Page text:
Published on May 7th, 2007 | by Erich Becker0
Review: Spider-Man 3
Warning this review contains plot spoilers.
Almost like a loosely written comedy, the writers and producers of Spider-Man 3 choose to include as much material as possible gathered from the comic books, throw it at the wall, and see what stuck with the audience. All we are treated to in the end is an entertaining, albeit unfocused comic book film which tries to cram too much into its 145 minute runtime and doesn’t leave you feeling with the sense of conclusion you were hoping for.
If one was to gather any indication of a film’s quality from its first trailer we should have seen this coming, Spidey 3‘s initial teaser was a jumbled, underwhelming mess that certainly didn’t promote the biggest adventure for the web-slinger on the big screen.
It isn’t that Spider-Man 3 is a bad film; it just tries to do too much. In the span of two-and-a-half-hours we see the origin story for Sandman, the Venom symbiote crash to Earth and “infect” Peter Parker, a love triangle between Parker, Mary Jane and Gwen Stacy, Harry Osborne go from bad, to good, pretending to be good but still bad, then good again, Eddie Brock becoming Venom, and it just goes on and on. In an industry where many time critics complain about a lack of plot, this film goes into the opposite spectrum and tries to give too much to the fans.
Sure there will be fanboys all around who are practically drooling for another chance to see the black-suited Spider-Man toll around New York, or Venom appear on the big screen, but there was so much that could have been excised from the final cut of Sam Raimi’s picture that there’s almost two movie’s worth of material here. Even with all the plot thrown in here the Sandman character feels completely unnecessary, and his inclusion seems more as a way to take the focus away from Venom and Harry’s follow-in-your-father’s-footsteps-brooding.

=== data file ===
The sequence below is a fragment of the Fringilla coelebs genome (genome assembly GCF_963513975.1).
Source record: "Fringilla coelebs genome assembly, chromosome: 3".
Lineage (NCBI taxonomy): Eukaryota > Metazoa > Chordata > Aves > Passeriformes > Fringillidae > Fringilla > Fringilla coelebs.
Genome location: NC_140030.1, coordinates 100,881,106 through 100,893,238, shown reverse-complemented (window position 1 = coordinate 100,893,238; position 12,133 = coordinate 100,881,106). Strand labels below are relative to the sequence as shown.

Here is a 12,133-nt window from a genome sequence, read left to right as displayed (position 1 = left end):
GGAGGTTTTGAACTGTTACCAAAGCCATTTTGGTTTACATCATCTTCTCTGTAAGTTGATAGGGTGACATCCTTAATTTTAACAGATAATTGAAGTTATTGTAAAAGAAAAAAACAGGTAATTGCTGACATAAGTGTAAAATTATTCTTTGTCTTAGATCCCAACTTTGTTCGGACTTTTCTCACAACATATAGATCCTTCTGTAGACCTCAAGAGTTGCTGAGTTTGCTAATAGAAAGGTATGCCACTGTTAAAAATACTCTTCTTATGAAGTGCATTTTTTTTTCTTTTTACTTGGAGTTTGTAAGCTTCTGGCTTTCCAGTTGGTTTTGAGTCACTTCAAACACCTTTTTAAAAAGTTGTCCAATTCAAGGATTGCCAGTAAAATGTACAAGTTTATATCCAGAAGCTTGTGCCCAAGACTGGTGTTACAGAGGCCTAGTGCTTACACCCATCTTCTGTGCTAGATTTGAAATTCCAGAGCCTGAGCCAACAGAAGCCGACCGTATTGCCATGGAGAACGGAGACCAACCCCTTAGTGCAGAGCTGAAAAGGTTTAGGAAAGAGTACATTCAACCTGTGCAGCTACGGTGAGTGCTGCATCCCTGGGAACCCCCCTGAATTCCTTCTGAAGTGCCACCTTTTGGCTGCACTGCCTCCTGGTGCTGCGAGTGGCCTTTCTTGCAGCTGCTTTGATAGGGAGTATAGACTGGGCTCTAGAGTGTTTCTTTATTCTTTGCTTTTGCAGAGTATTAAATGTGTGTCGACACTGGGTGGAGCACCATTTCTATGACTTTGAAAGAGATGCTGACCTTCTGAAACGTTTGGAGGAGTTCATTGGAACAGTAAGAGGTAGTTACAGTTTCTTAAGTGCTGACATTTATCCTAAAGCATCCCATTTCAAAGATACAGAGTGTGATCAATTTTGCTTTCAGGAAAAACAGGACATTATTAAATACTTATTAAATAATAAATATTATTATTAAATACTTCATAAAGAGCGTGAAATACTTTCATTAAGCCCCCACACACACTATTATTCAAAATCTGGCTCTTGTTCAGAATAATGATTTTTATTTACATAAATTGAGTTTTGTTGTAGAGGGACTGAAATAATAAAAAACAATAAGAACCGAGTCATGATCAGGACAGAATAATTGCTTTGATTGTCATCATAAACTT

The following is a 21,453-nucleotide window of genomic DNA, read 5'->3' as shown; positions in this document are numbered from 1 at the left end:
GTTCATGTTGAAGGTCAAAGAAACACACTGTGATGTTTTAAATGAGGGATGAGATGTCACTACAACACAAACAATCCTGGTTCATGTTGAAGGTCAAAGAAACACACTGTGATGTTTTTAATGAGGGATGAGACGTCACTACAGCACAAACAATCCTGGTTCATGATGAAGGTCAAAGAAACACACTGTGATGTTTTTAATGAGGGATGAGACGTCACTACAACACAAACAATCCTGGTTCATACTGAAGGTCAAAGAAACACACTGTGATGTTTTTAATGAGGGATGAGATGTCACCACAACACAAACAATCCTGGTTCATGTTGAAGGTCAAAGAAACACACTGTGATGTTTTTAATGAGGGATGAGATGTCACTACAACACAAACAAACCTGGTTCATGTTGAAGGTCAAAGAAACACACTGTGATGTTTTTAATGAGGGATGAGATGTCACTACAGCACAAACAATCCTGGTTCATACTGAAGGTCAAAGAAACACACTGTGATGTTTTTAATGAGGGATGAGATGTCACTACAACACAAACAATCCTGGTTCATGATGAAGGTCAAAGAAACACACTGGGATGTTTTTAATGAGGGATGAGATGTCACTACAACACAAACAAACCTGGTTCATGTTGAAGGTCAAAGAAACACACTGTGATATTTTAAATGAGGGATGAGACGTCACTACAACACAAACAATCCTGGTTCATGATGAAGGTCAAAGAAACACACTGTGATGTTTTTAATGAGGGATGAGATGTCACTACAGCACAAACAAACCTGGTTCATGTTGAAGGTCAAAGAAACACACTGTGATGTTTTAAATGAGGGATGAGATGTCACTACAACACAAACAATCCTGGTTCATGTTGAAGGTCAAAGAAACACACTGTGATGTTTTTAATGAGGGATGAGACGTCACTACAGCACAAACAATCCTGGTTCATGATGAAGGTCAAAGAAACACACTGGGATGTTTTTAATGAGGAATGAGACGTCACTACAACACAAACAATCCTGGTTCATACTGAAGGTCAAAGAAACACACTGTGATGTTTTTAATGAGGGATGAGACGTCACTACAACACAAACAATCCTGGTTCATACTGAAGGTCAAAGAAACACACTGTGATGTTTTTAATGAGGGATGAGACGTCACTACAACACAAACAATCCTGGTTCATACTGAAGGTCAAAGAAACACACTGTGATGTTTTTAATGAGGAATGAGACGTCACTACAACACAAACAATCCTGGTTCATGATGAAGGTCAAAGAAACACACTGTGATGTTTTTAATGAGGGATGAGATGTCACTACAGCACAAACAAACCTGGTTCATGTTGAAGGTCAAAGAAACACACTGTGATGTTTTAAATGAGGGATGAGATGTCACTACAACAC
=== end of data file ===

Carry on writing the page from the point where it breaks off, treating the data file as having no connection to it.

It was nice to see how the black suit affected Parker, but his over-the-top emo look (ripped straight from an AFI concert) was a bit over the top, and his “jazz” routine near the end of the film’s second act is more of a distraction than really relating to anything pertinent.
The best part of the film is actually the short cameo by cult-actor Bruce Campbell, this time as a French maître d’ who steals each and every scene he’s in.
Spider-Man 3 is going to make a lot of people happy, it’s an entertaining film that puts the web-crawler on the big screen to finish up an initial trilogy, but like the original Star Wars trilogy, the third installment ends up being the big disappointment after a spectacular second chapter. After it’s all said and done, you’ll see the film again and again because its pure Hollywood popcorn, but you won’t come away from the movie like you did the first and second installments with a huge anticipation of the next chapter in the back of your mind. After Spider-Man 3’s credits wrap, you can honestly say, you don’t mind if they make another one or not.